Bifidobacteria are common members of the gastro-intestinal microbiota of a broad range of animal hosts. Their successful adaptation to this particular niche is linked to their saccharolytic metabolism, which is supported by a wide range of glycosyl hydrolases. In the current study a large-scale gene-trait matching (GTM) effort was performed to explore glycan degradation capabilities in B. breve. By correlating the presence/absence of genes and associated genomic clusters with growth/no-growth patterns across a dataset of 20 Bifidobacterium breve strains and nearly 80 different potential growth substrates, we not only validated the approach for a number of previously characterized carbohydrate utilization clusters, but we were also able to discover novel genetic clusters linked to the metabolism of salicin and sucrose. Using GTM, genetic associations were also established for antibiotic resistance and exopolysaccharide production, thereby identifying (novel) bifidobacterial antibiotic resistance markers and showing that the GTM approach is applicable to a variety of phenotypes. Overall, the GTM findings clearly expand our knowledge on members of the B. breve species, in particular how their variable genetic features can be linked to specific phenotypes.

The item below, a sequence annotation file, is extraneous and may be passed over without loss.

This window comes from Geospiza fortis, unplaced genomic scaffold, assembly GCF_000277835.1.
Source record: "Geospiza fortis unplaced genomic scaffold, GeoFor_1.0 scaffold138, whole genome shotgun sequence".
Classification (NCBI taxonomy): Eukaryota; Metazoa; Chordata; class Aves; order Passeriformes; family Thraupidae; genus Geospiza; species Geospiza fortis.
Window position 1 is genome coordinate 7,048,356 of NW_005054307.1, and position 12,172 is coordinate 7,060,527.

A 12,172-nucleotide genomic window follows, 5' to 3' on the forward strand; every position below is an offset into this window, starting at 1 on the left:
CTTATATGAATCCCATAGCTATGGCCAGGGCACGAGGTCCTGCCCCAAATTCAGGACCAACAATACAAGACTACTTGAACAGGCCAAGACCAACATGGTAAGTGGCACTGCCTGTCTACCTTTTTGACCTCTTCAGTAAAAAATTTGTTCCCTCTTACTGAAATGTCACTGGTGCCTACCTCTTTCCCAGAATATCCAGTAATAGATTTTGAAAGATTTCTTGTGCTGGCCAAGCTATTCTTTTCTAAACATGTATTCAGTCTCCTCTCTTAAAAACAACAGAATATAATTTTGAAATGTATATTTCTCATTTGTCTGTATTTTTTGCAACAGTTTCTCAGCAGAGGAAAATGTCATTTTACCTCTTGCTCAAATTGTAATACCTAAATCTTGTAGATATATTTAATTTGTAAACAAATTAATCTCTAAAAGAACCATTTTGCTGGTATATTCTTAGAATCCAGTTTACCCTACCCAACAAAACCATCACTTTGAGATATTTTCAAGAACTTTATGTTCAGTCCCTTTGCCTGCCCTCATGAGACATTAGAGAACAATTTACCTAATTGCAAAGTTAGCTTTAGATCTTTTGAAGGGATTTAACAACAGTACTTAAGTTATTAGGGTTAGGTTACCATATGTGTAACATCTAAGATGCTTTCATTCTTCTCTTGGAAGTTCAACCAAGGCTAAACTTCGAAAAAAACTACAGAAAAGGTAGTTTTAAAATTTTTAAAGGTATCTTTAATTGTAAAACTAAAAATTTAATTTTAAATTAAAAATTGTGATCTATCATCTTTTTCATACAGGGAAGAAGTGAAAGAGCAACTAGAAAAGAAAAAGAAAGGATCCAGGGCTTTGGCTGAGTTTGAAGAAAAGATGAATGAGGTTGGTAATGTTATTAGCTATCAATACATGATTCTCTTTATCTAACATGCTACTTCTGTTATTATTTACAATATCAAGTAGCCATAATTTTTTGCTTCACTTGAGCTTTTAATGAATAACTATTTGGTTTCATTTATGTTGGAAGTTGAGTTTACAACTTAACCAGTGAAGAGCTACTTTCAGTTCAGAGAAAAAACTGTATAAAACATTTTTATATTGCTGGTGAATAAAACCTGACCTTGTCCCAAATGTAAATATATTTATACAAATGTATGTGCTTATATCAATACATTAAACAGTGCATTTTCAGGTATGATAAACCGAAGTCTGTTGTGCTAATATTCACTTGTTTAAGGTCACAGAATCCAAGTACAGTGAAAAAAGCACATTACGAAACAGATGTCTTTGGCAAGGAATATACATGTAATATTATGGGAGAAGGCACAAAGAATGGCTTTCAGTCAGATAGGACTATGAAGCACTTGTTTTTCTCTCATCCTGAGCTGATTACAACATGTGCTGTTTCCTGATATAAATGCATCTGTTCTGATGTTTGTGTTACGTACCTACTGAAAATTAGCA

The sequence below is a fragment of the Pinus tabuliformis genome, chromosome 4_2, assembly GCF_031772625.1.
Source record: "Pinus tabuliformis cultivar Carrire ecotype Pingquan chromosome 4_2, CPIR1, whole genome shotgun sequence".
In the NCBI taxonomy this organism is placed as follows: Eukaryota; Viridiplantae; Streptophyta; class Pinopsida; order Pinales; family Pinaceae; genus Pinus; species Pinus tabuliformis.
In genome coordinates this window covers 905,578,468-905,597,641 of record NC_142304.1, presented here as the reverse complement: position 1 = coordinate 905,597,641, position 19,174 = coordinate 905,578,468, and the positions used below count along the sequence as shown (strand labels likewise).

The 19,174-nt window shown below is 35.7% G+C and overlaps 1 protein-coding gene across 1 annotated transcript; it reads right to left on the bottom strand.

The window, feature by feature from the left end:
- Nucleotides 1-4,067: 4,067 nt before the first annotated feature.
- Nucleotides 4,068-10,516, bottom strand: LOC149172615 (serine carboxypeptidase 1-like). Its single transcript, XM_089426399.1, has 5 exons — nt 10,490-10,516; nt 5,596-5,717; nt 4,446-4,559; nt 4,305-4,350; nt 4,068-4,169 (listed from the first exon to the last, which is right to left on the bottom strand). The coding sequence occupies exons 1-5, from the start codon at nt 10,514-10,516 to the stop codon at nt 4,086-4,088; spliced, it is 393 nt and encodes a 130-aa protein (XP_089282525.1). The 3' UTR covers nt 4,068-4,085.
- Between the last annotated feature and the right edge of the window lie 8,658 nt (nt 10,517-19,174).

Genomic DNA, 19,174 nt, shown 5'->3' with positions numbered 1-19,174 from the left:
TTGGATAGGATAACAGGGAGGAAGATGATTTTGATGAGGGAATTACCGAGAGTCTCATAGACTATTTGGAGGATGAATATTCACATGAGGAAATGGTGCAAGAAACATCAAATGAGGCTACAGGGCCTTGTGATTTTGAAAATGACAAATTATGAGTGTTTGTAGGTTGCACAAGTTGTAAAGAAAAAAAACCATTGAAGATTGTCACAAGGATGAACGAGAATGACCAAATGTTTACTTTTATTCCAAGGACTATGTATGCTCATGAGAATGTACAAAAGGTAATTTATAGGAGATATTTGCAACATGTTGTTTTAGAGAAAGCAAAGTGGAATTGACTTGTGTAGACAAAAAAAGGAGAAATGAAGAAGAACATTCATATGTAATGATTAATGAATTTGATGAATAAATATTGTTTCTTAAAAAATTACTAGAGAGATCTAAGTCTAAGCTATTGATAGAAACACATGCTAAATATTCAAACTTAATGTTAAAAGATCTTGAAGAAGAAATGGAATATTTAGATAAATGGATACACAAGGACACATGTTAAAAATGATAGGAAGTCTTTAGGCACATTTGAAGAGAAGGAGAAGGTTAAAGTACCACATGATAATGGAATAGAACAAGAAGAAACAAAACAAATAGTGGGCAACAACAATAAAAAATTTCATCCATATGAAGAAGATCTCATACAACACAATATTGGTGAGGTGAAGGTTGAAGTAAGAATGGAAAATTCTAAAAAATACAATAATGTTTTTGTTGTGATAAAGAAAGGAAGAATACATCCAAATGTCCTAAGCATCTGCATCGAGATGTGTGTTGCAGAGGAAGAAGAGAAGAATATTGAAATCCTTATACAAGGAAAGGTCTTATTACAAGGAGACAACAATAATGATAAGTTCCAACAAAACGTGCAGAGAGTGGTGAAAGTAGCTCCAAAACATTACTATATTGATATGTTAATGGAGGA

Journal: Scientific reports